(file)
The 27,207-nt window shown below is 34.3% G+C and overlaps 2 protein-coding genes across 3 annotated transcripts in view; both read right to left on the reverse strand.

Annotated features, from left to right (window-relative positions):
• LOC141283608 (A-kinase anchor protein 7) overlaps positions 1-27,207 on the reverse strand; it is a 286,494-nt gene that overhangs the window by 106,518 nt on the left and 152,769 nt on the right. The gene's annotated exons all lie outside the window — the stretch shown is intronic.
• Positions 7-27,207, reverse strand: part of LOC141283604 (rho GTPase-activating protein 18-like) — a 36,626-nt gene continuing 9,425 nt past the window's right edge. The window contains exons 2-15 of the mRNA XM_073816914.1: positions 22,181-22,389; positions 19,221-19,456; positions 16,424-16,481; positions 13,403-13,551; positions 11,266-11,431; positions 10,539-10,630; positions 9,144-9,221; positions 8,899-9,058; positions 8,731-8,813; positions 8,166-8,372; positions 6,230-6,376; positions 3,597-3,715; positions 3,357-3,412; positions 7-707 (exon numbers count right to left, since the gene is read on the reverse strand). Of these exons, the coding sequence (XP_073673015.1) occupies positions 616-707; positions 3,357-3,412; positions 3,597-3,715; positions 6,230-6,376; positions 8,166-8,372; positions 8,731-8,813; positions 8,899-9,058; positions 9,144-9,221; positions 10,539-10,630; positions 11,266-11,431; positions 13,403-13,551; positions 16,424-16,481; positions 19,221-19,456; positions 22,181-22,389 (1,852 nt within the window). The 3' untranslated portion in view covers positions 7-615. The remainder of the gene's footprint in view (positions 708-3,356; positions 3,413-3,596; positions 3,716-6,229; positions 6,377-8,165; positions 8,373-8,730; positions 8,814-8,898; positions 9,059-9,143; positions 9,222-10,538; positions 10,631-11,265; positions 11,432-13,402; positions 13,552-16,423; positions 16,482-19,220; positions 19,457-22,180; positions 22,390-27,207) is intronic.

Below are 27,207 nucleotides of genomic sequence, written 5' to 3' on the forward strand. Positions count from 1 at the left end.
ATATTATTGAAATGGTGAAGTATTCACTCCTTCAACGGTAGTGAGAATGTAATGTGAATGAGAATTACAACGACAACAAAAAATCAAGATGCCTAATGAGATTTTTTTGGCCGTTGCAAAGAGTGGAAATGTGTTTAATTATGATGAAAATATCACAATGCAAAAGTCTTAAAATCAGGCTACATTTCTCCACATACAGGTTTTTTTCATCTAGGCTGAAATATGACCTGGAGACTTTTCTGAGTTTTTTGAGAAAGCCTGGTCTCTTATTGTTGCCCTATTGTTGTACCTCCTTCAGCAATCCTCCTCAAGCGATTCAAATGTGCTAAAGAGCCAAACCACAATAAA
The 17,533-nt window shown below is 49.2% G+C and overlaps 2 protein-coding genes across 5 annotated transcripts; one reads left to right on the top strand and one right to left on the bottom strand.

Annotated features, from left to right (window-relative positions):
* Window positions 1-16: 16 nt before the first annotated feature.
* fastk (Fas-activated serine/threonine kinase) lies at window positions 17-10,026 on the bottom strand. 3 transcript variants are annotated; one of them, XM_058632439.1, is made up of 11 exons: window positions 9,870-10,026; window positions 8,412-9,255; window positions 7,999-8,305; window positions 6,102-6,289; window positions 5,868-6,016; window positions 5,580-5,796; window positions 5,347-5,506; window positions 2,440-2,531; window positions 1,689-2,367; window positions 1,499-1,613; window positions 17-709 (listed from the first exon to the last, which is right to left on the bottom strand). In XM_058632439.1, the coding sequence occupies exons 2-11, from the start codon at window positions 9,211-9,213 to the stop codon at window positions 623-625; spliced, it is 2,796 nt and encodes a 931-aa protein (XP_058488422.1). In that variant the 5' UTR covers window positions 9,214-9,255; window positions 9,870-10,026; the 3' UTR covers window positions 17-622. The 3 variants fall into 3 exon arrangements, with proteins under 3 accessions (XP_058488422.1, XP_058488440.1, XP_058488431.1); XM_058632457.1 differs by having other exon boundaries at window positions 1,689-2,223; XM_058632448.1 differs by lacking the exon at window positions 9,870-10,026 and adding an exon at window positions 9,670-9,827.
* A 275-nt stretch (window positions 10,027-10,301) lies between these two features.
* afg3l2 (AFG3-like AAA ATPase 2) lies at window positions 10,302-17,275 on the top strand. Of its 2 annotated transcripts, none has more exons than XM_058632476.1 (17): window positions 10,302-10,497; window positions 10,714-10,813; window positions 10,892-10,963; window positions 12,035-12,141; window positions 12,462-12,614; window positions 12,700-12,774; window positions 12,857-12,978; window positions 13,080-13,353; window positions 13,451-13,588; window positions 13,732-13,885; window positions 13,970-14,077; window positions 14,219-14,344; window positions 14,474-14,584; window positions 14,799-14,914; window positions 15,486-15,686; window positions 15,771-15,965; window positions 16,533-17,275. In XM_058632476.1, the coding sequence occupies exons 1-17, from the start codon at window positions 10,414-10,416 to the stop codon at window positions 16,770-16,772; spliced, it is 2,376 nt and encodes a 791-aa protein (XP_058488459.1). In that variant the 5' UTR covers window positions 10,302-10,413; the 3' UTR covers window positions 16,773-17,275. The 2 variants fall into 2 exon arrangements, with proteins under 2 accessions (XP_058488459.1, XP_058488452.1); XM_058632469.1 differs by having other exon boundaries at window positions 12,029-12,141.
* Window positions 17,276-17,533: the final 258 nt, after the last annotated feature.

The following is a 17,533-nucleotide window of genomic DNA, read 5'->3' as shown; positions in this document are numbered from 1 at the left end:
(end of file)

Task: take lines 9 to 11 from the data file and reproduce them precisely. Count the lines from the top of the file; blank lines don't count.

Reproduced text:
* Window positions 1-16: 16 nt before the first annotated feature.
* fastk (Fas-activated serine/threonine kinase) lies at window positions 17-10,026 on the bottom strand. 3 transcript variants are annotated; one of them, XM_058632439.1, is made up of 11 exons: window positions 9,870-10,026; window positions 8,412-9,255; window positions 7,999-8,305; window positions 6,102-6,289; window positions 5,868-6,016; window positions 5,580-5,796; window positions 5,347-5,506; window positions 2,440-2,531; window positions 1,689-2,367; window positions 1,499-1,613; window positions 17-709 (listed from the first exon to the last, which is right to left on the bottom strand). In XM_058632439.1, the coding sequence occupies exons 2-11, from the start codon at window positions 9,211-9,213 to the stop codon at window positions 623-625; spliced, it is 2,796 nt and encodes a 931-aa protein (XP_058488422.1). In that variant the 5' UTR covers window positions 9,214-9,255; window positions 9,870-10,026; the 3' UTR covers window positions 17-622. The 3 variants fall into 3 exon arrangements, with proteins under 3 accessions (XP_058488422.1, XP_058488440.1, XP_058488431.1); XM_058632457.1 differs by having other exon boundaries at window positions 1,689-2,223; XM_058632448.1 differs by lacking the exon at window positions 9,870-10,026 and adding an exon at window positions 9,670-9,827.
* A 275-nt stretch (window positions 10,027-10,301) lies between these two features.